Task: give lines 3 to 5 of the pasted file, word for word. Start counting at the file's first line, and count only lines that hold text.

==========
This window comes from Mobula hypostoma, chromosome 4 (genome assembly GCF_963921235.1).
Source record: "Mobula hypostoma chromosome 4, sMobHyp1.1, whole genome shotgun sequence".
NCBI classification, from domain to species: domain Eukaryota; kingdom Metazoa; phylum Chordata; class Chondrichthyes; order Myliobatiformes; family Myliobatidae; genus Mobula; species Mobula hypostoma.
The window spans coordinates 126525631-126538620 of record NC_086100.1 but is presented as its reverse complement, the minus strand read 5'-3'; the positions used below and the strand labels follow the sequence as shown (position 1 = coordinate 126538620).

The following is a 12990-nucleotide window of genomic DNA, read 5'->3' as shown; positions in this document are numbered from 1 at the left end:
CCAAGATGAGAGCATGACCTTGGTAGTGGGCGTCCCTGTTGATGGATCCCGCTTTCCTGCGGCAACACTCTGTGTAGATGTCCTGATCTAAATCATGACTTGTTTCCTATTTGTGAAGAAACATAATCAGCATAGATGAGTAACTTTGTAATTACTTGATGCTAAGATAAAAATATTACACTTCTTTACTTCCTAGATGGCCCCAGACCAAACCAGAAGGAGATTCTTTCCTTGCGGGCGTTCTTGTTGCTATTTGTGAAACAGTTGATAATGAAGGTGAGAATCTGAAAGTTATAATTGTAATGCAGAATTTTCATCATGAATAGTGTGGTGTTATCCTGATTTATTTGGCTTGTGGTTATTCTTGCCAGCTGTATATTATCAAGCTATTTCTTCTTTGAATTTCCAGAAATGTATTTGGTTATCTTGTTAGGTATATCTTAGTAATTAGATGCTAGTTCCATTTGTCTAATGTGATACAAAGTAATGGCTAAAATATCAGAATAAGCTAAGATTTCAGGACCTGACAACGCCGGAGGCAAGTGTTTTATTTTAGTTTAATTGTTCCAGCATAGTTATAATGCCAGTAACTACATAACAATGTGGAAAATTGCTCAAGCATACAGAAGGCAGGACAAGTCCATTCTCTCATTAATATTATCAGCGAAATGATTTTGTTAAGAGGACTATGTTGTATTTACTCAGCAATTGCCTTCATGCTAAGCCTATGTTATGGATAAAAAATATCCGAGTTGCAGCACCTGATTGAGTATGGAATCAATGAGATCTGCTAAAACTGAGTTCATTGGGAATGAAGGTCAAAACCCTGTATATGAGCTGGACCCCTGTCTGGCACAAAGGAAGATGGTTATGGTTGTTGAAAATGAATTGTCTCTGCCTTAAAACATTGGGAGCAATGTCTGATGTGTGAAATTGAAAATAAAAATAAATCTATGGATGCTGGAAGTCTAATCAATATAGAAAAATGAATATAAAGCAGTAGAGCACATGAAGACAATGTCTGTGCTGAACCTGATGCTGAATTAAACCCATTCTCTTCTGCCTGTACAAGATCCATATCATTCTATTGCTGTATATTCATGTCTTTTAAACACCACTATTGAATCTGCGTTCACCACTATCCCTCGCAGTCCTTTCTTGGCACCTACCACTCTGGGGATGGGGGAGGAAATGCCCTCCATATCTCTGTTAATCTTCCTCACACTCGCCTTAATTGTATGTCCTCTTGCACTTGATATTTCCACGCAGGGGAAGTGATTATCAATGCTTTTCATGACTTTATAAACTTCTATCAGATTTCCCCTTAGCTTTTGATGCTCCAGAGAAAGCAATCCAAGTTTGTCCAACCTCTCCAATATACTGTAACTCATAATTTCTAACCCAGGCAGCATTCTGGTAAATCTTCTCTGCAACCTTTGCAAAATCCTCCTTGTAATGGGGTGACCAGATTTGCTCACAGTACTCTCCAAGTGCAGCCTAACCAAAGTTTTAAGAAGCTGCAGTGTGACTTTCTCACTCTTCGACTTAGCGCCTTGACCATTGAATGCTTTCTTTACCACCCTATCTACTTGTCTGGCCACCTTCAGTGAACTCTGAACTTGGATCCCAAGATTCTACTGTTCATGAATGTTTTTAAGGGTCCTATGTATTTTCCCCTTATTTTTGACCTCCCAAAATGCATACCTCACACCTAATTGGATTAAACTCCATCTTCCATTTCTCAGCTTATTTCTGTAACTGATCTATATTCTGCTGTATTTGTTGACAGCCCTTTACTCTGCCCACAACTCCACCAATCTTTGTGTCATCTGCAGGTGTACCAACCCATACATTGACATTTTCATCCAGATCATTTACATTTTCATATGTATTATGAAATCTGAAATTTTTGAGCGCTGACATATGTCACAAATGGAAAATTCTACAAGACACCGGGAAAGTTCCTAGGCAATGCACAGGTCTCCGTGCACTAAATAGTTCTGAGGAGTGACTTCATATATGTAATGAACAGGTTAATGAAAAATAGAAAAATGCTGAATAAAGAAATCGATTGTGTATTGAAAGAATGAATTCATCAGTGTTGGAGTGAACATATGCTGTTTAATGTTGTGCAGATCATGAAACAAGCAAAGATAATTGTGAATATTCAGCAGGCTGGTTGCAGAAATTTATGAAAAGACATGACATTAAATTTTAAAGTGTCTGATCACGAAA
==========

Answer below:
NCBI classification, from domain to species: domain Eukaryota; kingdom Metazoa; phylum Chordata; class Chondrichthyes; order Myliobatiformes; family Myliobatidae; genus Mobula; species Mobula hypostoma.
The window spans coordinates 126525631-126538620 of record NC_086100.1 but is presented as its reverse complement, the minus strand read 5'-3'; the positions used below and the strand labels follow the sequence as shown (position 1 = coordinate 126538620).

The following is a 12990-nucleotide window of genomic DNA, read 5'->3' as shown; positions in this document are numbered from 1 at the left end: